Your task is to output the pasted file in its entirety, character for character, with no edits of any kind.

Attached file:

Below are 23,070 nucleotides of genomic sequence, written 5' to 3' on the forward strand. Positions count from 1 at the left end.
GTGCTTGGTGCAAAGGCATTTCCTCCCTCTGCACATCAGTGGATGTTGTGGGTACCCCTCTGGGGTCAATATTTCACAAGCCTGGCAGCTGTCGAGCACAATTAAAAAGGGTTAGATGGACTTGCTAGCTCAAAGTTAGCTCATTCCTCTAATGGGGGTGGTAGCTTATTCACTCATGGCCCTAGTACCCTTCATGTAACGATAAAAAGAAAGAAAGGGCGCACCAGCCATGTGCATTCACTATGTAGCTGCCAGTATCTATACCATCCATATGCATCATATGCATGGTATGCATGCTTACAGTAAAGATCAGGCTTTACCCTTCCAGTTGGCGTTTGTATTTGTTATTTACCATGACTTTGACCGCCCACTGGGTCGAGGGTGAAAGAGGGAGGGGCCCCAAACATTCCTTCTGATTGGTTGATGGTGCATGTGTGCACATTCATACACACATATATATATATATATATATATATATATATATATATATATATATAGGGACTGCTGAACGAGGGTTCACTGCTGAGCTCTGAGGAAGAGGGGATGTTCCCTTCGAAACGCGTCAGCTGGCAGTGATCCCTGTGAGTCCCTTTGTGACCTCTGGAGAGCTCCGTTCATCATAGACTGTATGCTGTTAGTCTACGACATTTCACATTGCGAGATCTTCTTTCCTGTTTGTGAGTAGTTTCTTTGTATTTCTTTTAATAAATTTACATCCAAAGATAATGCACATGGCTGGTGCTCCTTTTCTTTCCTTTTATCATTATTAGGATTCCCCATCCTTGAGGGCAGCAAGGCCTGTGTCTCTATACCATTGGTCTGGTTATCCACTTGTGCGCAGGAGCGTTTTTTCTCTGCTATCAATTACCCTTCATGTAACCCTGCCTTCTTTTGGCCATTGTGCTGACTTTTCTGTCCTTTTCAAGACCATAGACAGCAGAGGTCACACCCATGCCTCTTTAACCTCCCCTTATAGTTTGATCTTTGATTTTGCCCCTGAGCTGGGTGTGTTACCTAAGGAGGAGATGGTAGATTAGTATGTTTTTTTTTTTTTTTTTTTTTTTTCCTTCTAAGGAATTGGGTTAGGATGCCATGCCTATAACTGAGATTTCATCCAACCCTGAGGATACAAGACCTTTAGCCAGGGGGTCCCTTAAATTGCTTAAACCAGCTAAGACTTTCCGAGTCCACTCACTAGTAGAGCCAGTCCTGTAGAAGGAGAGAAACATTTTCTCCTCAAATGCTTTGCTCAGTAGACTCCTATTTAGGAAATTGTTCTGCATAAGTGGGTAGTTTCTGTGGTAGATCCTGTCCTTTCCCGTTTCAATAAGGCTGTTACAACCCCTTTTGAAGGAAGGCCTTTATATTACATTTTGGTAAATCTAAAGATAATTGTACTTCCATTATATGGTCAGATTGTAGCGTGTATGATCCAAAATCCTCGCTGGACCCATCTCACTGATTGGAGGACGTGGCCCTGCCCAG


Below are 23,070 nucleotides of genomic sequence, written 5' to 3' on the forward strand. Positions count from 1 at the left end.
GTGCTTGGTGCAAAGGCATTTCCTCCCTCTGCACATCAGTGGATGTTGTGGGTACCCCTCTGGGGTCAATATTTCACAAGCCTGGCAGCTGTCGAGCACAATTAAAAAGGGTTAGATGGACTTGCTAGCTCAAAGTTAGCTCATTCCTCTAATGGGGGTGGTAGCTTATTCACTCATGGCCCTAGTACCCTTCATGTAACGATAAAAAGAAAGAAAGGGCGCACCAGCCATGTGCATTCACTATGTAGCTGCCAGTATCTATACCATCCATATGCATCATATGCATGGTATGCATGCTTACAGTAAAGATCAGGCTTTACCCTTCCAGTTGGCGTTTGTATTTGTTATTTACCATGACTTTGACCGCCCACTGGGTCGAGGGTGAAAGAGGGAGGGGCCCCAAACATTCCTTCTGATTGGTTGATGGTGCATGTGTGCACATTCATACACACATATATATATATATATATATATATATATATATATATATATATATAGGGACTGCTGAACGAGGGTTCACTGCTGAGCTCTGAGGAAGAGGGGATGTTCCCTTCGAAACGCGTCAGCTGGCAGTGATCCCTGTGAGTCCCTTTGTGACCTCTGGAGAGCTCCGTTCATCATAGACTGTATGCTGTTAGTCTACGACATTTCACATTGCGAGATCTTCTTTCCTGTTTGTGAGTAGTTTCTTTGTATTTCTTTTAATAAATTTACATCCAAAGATAATGCACATGGCTGGTGCTCCTTTTCTTTCCTTTTATCATTATTAGGATTCCCCATCCTTGAGGGCAGCAAGGCCTGTGTCTCTATACCATTGGTCTGGTTATCCACTTGTGCGCAGGAGCGTTTTTTCTCTGCTATCAATTACCCTTCATGTAACCCTGCCTTCTTTTGGCCATTGTGCTGACTTTTCTGTCCTTTTCAAGACCATAGACAGCAGAGGTCACACCCATGCCTCTTTAACCTCCCCTTATAGTTTGATCTTTGATTTTGCCCCTGAGCTGGGTGTGTTACCTAAGGAGGAGATGGTAGATTAGTATGTTTTTTTTTTTTTTTTTTTTTTTTCCTTCTAAGGAATTGGGTTAGGATGCCATGCCTATAACTGAGATTTCATCCAACCCTGAGGATACAAGACCTTTAGCCAGGGGGTCCCTTAAATTGCTTAAACCAGCTAAGACTTTCCGAGTCCACTCACTAGTAGAGCCAGTCCTGTAGAAGGAGAGAAACATTTTCTCCTCAAATGCTTTGCTCAGTAGACTCCTATTTAGGAAATTGTTCTGCATAAGTGGGTAGTTTCTGTGGTAGATCCTGTCCTTTCCCGTTTCAATAAGGCTGTTACAACCCCTTTTGAAGGAAGGCCTTTATATTACATTTTGGTAAATCTAAAGATAATTGTACTTCCATTATATGGTCAGATTGTAGCGTGTATGATCCAAAATCCTCGCTGGACCCATCTCACTGATTGGAGGACGTGGCCCTGCCCAG